discrepancy between the various systems of chronology which have been advocated in
different nations and at different times. Among the oriental nations there was a strong
desire for the honor of the earhest antiquity, and hence each carried back its chronolo-
gical dates into the regions of mere fable or absolute falsehood, and the Egyptians,
Babylonians, Hindoos, and Chinese, present a list of events happening hundreds or
thousands of years before the creation. Such systems need not be particularly noticed
here. (Cf. P. IV. § 21.)

^ 205. There are two systems, one derived from the Hebrew Scriptures and the
other from the Septuagint Version, which are highly deserving of the student's atten-
tion. They differ from each other considerably; that drawn from the Septuagint
assigns to many events a date much more ancient than that which follows the Hebrew ;
6. g. the former places the flood some hundred years further from the Christian era,
and the Creation at least 600 years further from the Flood, than the latter. There has
been much discussion among the learned, concerning the respective claims of these two
systems. We only remark here, that the Hebrew chronology is generally adopted.

The system of Archbishop Usher is the basis of the principal systems for chronolo-
gical tables and charts which are commonly used. The system of Usher is in general
accordance with the evidence drawn from the Hebrew Bible, the Arundelian Marbles,
and the Chronicon of Eusebius.

The system of Sir Isaac ^Tewlon has already been mentioned, and some of the methods em-
ployed by him for fixing dates. TJiis system assigns many important events, particularly of
Grecian history, to periods considerably'later than other systems. His chronology was at first
received with some favor, but is not usually regarded, although Mitford adopts it.

On this, see Mitford's Hist. Greece, ch. iii. Append.— Cf. Sh.uckford's Prof, and Sac. Hist. Conn. bk. vi. Pref.— For the titles of
some of the most important helps on the sutiject of Chrouolo^, see P. V. § 7. 7 (c) ; § 299. 6.— For others, we refer to Homers
Intro, to Grit. Study of Holy Script, vol. ii. p. 730.— A labored defence of the Septuagint Chronology is made by Rev. /. /. Jackson,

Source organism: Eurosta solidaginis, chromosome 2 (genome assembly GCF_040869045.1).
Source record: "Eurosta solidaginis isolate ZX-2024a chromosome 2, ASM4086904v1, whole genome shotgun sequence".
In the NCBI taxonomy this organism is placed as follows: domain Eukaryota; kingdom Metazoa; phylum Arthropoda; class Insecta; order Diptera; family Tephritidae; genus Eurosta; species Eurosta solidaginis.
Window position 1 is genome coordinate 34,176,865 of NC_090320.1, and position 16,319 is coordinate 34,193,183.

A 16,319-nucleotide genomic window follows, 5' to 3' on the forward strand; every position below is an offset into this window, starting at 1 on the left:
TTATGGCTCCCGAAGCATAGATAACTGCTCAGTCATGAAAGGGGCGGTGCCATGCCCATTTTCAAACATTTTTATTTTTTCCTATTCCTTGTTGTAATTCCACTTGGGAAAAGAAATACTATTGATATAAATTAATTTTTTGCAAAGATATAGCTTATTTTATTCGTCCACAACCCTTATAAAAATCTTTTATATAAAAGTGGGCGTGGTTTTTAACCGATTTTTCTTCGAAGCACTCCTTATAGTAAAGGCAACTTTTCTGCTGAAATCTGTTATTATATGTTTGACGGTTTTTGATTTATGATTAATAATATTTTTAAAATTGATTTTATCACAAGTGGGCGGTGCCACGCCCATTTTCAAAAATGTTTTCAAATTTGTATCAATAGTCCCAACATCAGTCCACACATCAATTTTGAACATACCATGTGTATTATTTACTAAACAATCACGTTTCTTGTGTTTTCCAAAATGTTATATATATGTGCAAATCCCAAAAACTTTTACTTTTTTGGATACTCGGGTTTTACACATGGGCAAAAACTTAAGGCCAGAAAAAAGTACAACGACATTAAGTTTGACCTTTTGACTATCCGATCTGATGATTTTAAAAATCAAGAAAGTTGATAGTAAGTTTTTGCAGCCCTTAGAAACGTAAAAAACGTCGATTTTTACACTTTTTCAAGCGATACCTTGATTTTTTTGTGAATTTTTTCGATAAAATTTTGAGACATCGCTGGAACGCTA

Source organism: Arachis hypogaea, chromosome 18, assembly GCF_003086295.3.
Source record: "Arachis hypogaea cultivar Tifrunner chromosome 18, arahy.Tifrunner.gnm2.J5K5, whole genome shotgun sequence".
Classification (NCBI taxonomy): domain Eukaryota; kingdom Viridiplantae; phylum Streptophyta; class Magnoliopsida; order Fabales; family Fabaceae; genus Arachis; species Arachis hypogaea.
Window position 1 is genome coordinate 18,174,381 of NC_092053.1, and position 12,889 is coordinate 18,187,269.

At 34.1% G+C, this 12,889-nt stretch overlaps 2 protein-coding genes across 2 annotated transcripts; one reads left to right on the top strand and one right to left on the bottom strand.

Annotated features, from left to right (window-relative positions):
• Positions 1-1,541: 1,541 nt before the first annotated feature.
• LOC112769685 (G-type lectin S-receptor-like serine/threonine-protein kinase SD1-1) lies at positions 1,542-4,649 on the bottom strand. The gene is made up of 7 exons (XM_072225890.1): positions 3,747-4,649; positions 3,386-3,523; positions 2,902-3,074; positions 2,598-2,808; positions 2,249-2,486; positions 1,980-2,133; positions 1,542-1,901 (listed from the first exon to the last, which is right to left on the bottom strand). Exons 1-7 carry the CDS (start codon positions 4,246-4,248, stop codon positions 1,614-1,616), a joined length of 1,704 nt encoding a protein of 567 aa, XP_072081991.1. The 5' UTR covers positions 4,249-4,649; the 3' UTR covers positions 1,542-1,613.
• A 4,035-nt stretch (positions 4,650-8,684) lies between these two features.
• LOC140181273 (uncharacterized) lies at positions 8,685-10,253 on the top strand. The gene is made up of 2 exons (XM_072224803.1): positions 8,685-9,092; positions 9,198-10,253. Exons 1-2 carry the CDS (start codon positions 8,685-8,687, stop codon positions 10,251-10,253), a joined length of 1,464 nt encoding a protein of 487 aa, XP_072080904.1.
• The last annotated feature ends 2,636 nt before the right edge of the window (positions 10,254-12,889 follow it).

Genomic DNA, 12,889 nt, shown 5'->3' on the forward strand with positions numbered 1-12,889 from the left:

iu his Chronological .Antiquities,— See also Fred. Nolan, on the antiquity and connection of the early cycles, and their utility in
settling the differences of chronologists, in Trails, of Royal Soc. of Literature, vol. iii. Lond 1837.— iojirf. Quart. Rev. vol. v. p. 4.
—A. B. Chapm, Agreement of the true Biblical, Egyptian, and Chaldean Chronologies. New Haven, 1839. pp. 16.— Cf. Christ.
Spect. June, 1837, and Dec. 1838.— AforiAam, as cited P. V. § 236.

§ 206. Tables and charts are among the greatest facilities in the study of history and
chronology. They bring before the eye, at a glance, what can be presented but gra-
dually and slowly by description ; the locality of events and dates on the paper also
helps to fix them more firmly in the memory. Every student ought to avail himsell
nf the aid of a historical and chronological chart, ehher by purchase or (which is bet
ter) by actually forming one himself

$ 207. A great variety of plans for charts have been adopted, possessing greater or less degrees
of utility.— (d) One of the most simple and obvious plans is to form two perpendicular columns;
one for events of every kind ranired promiscuously in order of occurrence ; the other for their cor-
responding dates. Sometimes a third column is added to this plan, for Biography.— (6) Another
plan of similar nature, but improved, is to form several perpendicular columns ; one for dates,
and each of the others for a class of events: e. g. sovereigns in one, remarkable events in an-
other, battles in another, &c. Such is the plan of fVorcester's Charts. Both the plans men-
tioned may be marked for centuries by horizontal lines.— (c) A third plan is the contrivance of a
sort of tree, whose brandies represent nations; and events are ranged in them according to
their dates, the earliest at the bottom. Such is the plan of Eddy's Chronology delineated. Con-